ICE Raids


Immigration raids are being reported by immigration attorneys in Atlanta and Savannah since February 9, 2017, including multiple raids of apartment complexes in the Buford Highway area.  Anyone wither personal knowledge of a raid is invited to report what you know to the American Immigration Lawyers Association.  Increasing levels of deportation is one of the purposes of President Trump’s Executive Order “Enhancing Public Safety in the Interior of the United States.”

According to the analysis of the American Immigration Council, President Trump’s Order to massively expand interior enforcement defines enforcement priorities extremely broadly, placing all unauthorized individuals at risk of deportation, including those previously granted partial protection from deportation such as Dreamers who have benefited from DACA.

The order compels states and localities to enforce federal immigration laws without establishing clear protections against abusive and discriminatory practices by local law enforcement. Finally, the order revives the constitutionally-suspect Secure Communities program (which the Department of Homeland Security had terminated in 2012), orders DHS to consider stripping federal funding from so-called Sanctuary Cities, and encourages additional criminal prosecutions of immigrants for illegal entry.

Erase Enforcement Priorities:

The Order strips away the federal government’s previous prioritization of deporting certain people, such as criminal gang members and violent felons, over others, such as Dreamers, victims of trafficking, and the other 11 million out-of-status aliens living peacefully in the U.S.  Now, the priorities are unranked, including even those who “have committed acts that constitute a chargeable criminal offense,” but who have never been charged with a crime.  In effect, everyone who entered without inspection, no matter their age or how many decades ago it happened, is equally a priority for deportation as the felon wrapping up his prison sentence. The Order has a catch-all category for those who “pose a risk to public safety or national security,” further flattening and making it more random and unpredictable who ICE will go after next.

10,000 New ICE Officers:

The order Directs DHS to hire an additional 10,000 ICE officers to conduct enforcement and removal operations (from today’s 7,000).  It also encourages the expansion of the problematic 287(g) program which empowers state and local law enforcement to enforce federal immigration laws. Both of these changes will require significant funds from Congress to accomplish.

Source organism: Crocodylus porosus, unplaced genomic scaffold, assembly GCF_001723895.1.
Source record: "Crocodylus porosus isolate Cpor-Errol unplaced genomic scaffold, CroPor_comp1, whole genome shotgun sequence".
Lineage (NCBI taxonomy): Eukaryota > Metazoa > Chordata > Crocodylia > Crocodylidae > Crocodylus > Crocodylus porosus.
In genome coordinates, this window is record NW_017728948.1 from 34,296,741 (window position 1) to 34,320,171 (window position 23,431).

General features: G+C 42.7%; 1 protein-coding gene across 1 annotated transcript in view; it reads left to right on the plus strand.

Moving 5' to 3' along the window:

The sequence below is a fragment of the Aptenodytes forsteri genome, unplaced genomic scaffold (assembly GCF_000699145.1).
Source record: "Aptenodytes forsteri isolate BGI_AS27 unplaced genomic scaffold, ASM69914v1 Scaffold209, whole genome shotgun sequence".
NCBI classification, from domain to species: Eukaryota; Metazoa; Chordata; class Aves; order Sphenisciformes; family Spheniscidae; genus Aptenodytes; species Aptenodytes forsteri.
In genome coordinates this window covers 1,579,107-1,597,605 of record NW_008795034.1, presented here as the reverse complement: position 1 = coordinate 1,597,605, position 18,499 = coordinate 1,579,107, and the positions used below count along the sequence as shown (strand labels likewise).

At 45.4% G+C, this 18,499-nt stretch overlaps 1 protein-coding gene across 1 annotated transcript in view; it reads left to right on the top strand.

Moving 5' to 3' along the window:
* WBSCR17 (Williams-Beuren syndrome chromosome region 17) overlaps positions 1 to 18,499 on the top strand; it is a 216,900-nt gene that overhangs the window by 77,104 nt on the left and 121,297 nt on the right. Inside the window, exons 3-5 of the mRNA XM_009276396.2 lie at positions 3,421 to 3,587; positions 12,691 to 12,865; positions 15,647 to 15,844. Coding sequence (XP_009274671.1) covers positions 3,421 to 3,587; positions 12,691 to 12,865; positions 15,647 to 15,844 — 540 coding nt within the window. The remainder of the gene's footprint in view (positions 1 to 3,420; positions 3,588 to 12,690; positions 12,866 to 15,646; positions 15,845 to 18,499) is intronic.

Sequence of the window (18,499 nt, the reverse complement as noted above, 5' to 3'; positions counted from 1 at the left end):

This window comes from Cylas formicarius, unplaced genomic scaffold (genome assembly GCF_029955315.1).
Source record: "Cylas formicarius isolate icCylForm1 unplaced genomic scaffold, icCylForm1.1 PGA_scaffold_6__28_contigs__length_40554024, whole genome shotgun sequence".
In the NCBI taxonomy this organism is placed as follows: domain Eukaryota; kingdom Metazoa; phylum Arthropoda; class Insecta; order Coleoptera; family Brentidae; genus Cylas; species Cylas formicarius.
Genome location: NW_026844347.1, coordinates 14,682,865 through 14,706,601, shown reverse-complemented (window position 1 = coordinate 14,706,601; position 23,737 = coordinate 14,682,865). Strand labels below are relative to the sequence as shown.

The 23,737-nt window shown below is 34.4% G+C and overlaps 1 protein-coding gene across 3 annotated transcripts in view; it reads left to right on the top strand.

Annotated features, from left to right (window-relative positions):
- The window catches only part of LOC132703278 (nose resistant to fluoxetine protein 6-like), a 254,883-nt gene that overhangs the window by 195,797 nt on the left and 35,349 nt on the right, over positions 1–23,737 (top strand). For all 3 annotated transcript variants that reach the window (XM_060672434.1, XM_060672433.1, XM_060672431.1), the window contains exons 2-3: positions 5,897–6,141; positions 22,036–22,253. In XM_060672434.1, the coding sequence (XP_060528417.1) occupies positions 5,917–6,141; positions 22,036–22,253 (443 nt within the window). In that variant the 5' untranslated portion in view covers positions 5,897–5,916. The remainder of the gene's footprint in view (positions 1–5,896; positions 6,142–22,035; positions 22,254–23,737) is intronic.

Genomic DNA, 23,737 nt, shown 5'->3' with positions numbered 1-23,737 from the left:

Punish Sanctuary Cities:

The Order directs DOJ and DHS to deny federal grants to Sanctuary Cities, except as deemed necessary for law enforcement purposes. The Order authorizes DHS to designate “sanctuary jurisdictions,” without defining the term.  Any federal effort to compel localities to engage in immigration enforcement could face strong legal challenges, including claims that mandatory compliance violates the Tenth Amendment of the U.S. Constitution.

Increase Immigration Prosecutions:

The Order directs DOJ and DHS to direct adequate funds to criminal prosecutions of foreign nationals crossing the border without inspection (known as “EWIs” for “entered-without-inspection”).  Border prosecutions have already increased dramatically in the past decade. Per the AIC, “In courts across the Southwest border, the federal government has systematically prosecuted unlawful border crossers for illegal entry and illegal re-entry in group hearings that violate fundamental due process. Asylum seekers have been wrongfully prosecuted under this initiative.”  These prosecutions, often referred to as “Operation Streamline,” were intended to deter border crossings but instead have clogged up the federal courts and wasted government resources.  AIC reports that “Immigration-related prosecutions currently represent more than half of the total federal court docket – more than all other federal prosecutions for drugs, firearms, and fraud combined.”

Revive Secure Communities:

The order reinstates the controversial Secure Communities Program and terminates the Priority Enforcement Program (PEP). Secure Communities required local law enforcement to share with DHS information about individuals in its custody and authorized DHS to issue detainers to local jails for the purpose of holding an individual beyond the scheduled release date and until ICE could take custody.  Secure Communities was suspended in 2014 after becoming mired in controversy and litigation due to constitutional concerns regarding ICE detainers and the racial profiling it triggered.

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